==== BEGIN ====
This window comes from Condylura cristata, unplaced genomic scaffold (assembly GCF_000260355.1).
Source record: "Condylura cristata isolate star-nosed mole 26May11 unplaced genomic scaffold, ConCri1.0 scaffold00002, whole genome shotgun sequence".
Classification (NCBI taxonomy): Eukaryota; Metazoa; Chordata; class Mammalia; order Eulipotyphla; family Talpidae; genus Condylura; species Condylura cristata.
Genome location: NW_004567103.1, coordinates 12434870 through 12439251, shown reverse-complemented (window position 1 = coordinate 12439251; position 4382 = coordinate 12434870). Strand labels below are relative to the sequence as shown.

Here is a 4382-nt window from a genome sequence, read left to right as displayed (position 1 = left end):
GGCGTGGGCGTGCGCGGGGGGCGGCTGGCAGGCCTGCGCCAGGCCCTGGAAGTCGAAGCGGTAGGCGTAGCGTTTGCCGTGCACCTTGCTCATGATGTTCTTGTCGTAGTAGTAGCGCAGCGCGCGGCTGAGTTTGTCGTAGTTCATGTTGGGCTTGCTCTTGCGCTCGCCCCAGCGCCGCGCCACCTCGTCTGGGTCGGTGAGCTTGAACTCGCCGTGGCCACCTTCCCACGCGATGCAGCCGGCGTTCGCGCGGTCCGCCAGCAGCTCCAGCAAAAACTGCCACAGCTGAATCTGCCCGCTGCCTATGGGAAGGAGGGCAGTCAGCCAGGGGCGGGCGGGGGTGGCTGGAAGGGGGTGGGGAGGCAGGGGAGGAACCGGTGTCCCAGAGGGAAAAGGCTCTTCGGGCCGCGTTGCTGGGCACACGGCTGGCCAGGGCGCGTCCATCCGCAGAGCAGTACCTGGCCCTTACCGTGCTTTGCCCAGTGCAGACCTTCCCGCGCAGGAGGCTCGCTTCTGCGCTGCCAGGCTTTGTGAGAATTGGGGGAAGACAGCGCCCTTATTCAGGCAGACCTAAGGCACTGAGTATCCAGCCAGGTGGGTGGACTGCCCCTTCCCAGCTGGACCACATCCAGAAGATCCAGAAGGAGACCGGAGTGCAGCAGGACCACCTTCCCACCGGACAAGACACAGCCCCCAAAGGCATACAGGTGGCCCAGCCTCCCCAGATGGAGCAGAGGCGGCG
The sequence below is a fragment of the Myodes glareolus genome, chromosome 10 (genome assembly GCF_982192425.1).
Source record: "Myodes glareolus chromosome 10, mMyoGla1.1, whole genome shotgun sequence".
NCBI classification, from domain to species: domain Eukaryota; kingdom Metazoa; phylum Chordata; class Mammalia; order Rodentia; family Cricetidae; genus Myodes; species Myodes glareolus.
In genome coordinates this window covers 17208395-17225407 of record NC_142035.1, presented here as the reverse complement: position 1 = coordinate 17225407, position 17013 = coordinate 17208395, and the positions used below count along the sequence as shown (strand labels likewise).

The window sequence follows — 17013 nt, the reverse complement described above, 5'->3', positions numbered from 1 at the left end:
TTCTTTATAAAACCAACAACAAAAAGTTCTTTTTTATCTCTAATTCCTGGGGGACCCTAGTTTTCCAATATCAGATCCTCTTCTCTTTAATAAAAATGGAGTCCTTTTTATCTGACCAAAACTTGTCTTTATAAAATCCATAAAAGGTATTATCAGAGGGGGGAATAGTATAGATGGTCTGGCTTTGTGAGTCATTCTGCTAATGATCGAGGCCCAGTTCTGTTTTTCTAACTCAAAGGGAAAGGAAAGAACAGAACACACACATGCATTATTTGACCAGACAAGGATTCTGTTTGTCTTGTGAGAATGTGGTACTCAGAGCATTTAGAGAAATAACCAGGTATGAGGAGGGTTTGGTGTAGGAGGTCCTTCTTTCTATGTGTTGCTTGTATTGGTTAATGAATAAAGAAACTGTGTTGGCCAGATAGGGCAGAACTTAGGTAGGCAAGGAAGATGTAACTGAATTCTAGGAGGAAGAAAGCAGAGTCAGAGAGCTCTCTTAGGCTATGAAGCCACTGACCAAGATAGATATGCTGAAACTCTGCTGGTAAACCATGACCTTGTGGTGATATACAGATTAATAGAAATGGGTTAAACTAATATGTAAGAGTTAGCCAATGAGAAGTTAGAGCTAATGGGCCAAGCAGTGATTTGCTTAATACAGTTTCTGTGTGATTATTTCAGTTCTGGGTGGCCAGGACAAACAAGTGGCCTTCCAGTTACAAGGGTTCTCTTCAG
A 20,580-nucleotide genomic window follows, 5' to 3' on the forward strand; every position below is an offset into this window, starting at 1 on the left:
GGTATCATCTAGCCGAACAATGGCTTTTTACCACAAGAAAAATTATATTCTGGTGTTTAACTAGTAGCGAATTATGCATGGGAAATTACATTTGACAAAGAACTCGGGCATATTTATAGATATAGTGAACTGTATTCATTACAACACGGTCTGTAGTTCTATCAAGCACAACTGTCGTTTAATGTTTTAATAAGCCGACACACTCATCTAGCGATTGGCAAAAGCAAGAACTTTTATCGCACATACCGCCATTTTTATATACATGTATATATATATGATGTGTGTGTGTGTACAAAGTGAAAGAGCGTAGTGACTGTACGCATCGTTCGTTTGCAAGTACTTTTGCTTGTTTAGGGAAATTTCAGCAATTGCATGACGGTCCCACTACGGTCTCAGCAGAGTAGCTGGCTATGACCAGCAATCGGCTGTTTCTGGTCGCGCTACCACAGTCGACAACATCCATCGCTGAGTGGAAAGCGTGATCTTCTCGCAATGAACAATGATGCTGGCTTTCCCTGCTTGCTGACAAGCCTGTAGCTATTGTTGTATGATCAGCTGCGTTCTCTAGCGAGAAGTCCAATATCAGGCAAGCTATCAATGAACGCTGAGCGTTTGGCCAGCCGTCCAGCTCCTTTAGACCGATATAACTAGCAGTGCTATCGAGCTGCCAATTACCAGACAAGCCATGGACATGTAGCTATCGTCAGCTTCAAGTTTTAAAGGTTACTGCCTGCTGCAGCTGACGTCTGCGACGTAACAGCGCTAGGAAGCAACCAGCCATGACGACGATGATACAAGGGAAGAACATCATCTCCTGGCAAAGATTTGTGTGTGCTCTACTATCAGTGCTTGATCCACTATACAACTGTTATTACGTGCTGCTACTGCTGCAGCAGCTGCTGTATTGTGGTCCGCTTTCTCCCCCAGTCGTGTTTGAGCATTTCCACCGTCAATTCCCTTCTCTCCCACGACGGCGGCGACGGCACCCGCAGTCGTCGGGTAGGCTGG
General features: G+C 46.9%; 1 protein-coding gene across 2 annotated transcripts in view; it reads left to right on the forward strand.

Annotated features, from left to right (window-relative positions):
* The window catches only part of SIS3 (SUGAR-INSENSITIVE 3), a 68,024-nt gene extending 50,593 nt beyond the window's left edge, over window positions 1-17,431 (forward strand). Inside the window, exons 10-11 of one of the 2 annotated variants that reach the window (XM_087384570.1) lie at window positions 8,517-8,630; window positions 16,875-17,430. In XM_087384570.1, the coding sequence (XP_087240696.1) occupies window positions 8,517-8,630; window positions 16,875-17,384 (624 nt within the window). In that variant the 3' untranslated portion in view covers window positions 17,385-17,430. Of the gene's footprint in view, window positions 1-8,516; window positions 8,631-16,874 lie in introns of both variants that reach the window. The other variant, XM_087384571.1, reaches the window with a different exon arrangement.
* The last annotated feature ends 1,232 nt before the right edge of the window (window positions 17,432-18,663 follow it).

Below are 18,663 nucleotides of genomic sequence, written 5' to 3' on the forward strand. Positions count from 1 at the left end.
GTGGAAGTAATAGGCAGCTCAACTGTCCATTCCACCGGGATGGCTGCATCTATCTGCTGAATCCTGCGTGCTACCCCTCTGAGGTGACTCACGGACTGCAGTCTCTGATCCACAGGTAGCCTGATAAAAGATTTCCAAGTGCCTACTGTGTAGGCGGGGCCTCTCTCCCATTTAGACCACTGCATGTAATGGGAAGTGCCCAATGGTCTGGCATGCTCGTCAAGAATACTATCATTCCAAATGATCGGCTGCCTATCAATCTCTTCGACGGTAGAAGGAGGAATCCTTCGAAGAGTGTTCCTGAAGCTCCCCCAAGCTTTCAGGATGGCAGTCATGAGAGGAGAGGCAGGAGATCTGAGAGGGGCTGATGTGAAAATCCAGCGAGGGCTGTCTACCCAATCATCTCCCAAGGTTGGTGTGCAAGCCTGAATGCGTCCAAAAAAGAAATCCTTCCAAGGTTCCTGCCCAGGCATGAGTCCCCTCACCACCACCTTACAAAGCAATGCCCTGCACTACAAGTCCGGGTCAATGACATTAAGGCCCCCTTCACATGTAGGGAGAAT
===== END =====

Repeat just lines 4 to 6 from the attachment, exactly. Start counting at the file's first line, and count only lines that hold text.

Genome location: NW_004567103.1, coordinates 12434870 through 12439251, shown reverse-complemented (window position 1 = coordinate 12439251; position 4382 = coordinate 12434870). Strand labels below are relative to the sequence as shown.

Here is a 4382-nt window from a genome sequence, read left to right as displayed (position 1 = left end):
GGCGTGGGCGTGCGCGGGGGGCGGCTGGCAGGCCTGCGCCAGGCCCTGGAAGTCGAAGCGGTAGGCGTAGCGTTTGCCGTGCACCTTGCTCATGATGTTCTTGTCGTAGTAGTAGCGCAGCGCGCGGCTGAGTTTGTCGTAGTTCATGTTGGGCTTGCTCTTGCGCTCGCCCCAGCGCCGCGCCACCTCGTCTGGGTCGGTGAGCTTGAACTCGCCGTGGCCACCTTCCCACGCGATGCAGCCGGCGTTCGCGCGGTCCGCCAGCAGCTCCAGCAAAAACTGCCACAGCTGAATCTGCCCGCTGCCTATGGGAAGGAGGGCAGTCAGCCAGGGGCGGGCGGGGGTGGCTGGAAGGGGGTGGGGAGGCAGGGGAGGAACCGGTGTCCCAGAGGGAAAAGGCTCTTCGGGCCGCGTTGCTGGGCACACGGCTGGCCAGGGCGCGTCCATCCGCAGAGCAGTACCTGGCCCTTACCGTGCTTTGCCCAGTGCAGACCTTCCCGCGCAGGAGGCTCGCTTCTGCGCTGCCAGGCTTTGTGAGAATTGGGGGAAGACAGCGCCCTTATTCAGGCAGACCTAAGGCACTGAGTATCCAGCCAGGTGGGTGGACTGCCCCTTCCCAGCTGGACCACATCCAGAAGATCCAGAAGGAGACCGGAGTGCAGCAGGACCACCTTCCCACCGGACAAGACACAGCCCCCAAAGGCATACAGGTGGCCCAGCCTCCCCAGATGGAGCAGAGGCGGCG